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What is Your Personal Injury Case Worth in Vermont?

personal-injury-lawyer-explaining-settlement

What is Your Personal Injury Case Worth in Vermont?

personal-injury-lawyer-explaining-settlement

By Steven A. Bredice, Esq., Board Certified Civil Trial Specialist

Every personal injury case has a “value.”  Although you and your circumstances are unique, your accident-related injury lawsuit will have features, characteristics and qualities that make it possible to compare your case’s settlement value to other similar cases that have recently either settled or been tried to verdict in Vermont.

Like appraising a house or a car, a personal injury lawsuit can be evaluated based on features it has in common with other cases that have resolved.  While imperfect, this is a critical process because without a predictive analysis of the case there would be no way to make informed decisions about when to settle and for how much.

Even though inadequate insurance coverage will always cap your recovery no matter how bad your damages might be, cases are worth what a jury would be expected to find for you in court, with due consideration for:

1) The risk of either losing your case outright or receiving a recovery that is lower than expected;

2) The increased expenses associated with litigation, such as filing fees, court reporters for depositions, expert witnesses, and litigation expenses, such as copying costs, postage, travel, lodging, and meals;

3) And the “time-value” of money. For example, a certain sum today can be worth as much in real terms as a larger amount received in the future, since it takes 2-5 years to bring a case through trial and even longer if there is an appeal, and longer still if the appeal is followed by a re-trial.

This analysis is played out against a legal backdrop in which the various procedures and evidentiary standards applicable in a court trial are taken into account in order to predict the outcome, and this figure is discounted by the three factors above.   For now, let’s assume your case is a straightforward one without complicated liability or damages issues.

Factors that increase the value of a personal injury case

 


“Value drivers” for Plaintiffs are:

  • Personal impression & credibility
  • The nature of the injury (graphic “objective” injuries like lacerations and broken bones versus “soft-tissue” injuries…)

 

  • Initial, consistent, continuing and full disclosure to all providers of all injuries and symptoms regarding all areas of injury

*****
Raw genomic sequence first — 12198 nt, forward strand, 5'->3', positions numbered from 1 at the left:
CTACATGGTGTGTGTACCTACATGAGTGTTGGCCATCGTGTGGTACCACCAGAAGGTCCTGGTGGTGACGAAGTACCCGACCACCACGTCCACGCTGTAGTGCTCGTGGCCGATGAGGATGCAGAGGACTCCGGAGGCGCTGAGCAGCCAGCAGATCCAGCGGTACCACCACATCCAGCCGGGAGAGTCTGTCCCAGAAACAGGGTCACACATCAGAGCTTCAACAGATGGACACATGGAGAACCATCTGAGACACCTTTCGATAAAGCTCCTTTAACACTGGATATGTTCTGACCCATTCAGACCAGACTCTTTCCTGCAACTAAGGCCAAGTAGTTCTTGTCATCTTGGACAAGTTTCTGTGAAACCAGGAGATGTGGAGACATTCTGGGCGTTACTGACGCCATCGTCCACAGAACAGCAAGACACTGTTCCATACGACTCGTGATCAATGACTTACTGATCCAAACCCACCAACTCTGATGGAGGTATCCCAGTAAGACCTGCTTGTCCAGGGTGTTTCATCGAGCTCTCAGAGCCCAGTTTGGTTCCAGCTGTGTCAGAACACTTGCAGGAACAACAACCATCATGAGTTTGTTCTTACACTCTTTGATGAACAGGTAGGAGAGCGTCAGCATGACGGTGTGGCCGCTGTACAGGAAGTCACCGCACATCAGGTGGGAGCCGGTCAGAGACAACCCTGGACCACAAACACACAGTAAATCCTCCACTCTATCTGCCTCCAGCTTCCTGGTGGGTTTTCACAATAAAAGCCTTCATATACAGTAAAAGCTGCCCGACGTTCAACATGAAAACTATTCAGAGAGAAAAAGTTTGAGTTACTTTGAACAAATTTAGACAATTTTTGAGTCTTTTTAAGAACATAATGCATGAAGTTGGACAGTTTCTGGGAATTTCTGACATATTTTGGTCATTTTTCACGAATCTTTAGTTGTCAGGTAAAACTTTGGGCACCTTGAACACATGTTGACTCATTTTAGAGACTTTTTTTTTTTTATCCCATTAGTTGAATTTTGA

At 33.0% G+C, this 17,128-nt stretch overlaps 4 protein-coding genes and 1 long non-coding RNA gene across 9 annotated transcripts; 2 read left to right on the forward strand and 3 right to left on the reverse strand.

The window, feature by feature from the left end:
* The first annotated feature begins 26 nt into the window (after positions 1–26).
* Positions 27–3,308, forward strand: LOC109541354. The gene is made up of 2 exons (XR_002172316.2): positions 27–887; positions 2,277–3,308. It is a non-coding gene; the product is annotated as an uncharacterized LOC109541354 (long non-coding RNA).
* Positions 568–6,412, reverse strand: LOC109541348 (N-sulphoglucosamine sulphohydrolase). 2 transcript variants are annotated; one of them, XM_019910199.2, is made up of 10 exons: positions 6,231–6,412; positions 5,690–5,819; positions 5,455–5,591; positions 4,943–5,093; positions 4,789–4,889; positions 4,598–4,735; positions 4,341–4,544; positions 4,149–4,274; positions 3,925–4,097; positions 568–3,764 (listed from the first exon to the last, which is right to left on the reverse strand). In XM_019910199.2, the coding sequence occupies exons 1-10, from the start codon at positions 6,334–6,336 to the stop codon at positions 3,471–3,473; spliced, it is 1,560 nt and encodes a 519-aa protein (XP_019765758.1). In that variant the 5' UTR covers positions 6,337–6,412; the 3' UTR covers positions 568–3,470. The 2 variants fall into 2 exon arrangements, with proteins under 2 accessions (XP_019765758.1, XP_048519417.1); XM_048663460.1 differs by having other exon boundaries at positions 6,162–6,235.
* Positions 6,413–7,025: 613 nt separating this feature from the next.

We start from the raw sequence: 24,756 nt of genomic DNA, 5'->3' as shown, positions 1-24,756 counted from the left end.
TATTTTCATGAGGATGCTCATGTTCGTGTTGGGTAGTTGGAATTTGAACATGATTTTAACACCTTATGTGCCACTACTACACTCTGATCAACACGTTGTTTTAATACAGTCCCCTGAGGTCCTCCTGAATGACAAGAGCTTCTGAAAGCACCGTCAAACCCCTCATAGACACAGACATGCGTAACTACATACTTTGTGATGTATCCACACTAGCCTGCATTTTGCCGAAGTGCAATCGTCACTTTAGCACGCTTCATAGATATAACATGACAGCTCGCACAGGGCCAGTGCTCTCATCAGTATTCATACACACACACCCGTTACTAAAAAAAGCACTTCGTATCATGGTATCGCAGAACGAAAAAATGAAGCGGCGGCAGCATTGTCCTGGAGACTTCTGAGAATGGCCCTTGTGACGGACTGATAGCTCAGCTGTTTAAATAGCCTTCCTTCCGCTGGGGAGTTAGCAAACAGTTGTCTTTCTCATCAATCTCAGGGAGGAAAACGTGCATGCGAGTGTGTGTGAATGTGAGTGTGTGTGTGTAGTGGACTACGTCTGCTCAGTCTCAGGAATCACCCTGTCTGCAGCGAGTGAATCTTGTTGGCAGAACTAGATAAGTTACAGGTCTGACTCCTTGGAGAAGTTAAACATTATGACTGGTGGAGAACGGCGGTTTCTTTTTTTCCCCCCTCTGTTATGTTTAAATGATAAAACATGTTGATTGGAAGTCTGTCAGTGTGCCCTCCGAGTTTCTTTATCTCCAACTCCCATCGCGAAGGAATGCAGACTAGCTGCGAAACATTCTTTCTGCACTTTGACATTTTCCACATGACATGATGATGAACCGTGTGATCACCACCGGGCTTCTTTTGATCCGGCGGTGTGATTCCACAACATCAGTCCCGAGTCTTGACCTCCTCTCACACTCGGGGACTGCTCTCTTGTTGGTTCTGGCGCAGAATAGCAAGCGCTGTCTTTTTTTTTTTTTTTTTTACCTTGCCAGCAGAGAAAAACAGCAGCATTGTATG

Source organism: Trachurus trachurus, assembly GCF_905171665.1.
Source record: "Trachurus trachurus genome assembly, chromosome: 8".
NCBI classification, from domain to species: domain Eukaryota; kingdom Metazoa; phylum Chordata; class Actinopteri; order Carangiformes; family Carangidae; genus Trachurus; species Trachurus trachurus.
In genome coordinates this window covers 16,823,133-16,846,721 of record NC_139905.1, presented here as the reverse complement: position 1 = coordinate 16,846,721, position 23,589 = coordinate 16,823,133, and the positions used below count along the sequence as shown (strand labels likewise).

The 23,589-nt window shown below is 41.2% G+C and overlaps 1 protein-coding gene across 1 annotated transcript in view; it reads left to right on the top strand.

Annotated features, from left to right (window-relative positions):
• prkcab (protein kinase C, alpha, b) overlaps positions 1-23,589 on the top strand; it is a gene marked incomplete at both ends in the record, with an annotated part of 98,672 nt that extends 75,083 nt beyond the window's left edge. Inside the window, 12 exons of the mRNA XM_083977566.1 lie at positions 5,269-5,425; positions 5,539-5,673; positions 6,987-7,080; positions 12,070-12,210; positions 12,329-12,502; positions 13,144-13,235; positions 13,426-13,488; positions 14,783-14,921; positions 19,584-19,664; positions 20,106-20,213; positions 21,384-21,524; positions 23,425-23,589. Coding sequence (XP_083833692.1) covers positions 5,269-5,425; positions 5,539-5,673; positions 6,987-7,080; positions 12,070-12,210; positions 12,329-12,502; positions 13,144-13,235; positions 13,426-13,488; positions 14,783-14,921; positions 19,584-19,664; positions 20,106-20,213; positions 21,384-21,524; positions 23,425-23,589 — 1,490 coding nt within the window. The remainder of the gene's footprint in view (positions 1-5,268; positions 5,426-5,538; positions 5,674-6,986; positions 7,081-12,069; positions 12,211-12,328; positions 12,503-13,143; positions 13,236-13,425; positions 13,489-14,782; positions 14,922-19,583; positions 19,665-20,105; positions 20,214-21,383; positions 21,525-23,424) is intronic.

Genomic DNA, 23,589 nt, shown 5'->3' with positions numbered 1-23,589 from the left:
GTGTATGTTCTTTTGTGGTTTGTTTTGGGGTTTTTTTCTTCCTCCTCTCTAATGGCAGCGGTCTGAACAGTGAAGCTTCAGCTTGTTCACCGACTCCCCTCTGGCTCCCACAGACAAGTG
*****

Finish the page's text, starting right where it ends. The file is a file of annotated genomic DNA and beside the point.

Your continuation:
• Medical bills clearly related to the accident
  • Pain and suffering, especially when it can be documented
  • Lost wages
  • Permanent disfigurement
  • Permanent impairment
  • Loss of enjoyment of life, especially when the Plaintiff can no longer pursue or is limited in pursuing previously enjoyed hobbies, sports, artistic callings or family activities
  • Jurisdictional demographic characteristics
  • Prompt retention of and cooperation with competent legal counsel

Factors that decrease the value of your personal injury case

Conversely, the “value killers” traditionally relied on by insurance companies and Defense lawyers include:

  • Lack of credibility & consistency
  • Lack of demonstrably severe and objective injuries
  • Lack of initial, consistent, continuing and full disclosure to all providers of all injuries and symptoms regarding all areas of injury
  • Preexisting/subsequent injuries
  • Failure to mitigate the effects of injuries through delays in treatment, failure to follow doctors’ orders or the premature pursuit of activities that can aggravate an accident-related injury
  • Failure to mitigate economic damages by not replacing lost income to the extent possible without impairing recovery
  • Delay in retaining or failing to cooperate with counsel
  • Retention of inexperienced or ineffective counsel

This somewhat simplified discussion is not intended to enable you to value your case.  Rather, my intention is help you understand the way the insurance company will analyze and value it.  Without specific knowledge about the jurisdictional, demographic, and psychological factors – things that are the stock-in-trade of the career trial lawyer – it is likely an unrepresented individual would be at a severe disadvantage to the insurance companies. These organizations have teams of local defense lawyers they rely upon in their assessments of the specific effects of specific elements in a specific jurisdiction at a specific time.

If the insurance company has a better grip on valuation than you do, guess who loses?

In light of the last two items on the “value killer” list – waiting to hire an attorney or retaining an inexperienced or ineffective one — the questions of whether you need a lawyer and if so, how to choose one, become absolutely paramount.

Have You Been Injured In An Accident?


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Steven A. Bredice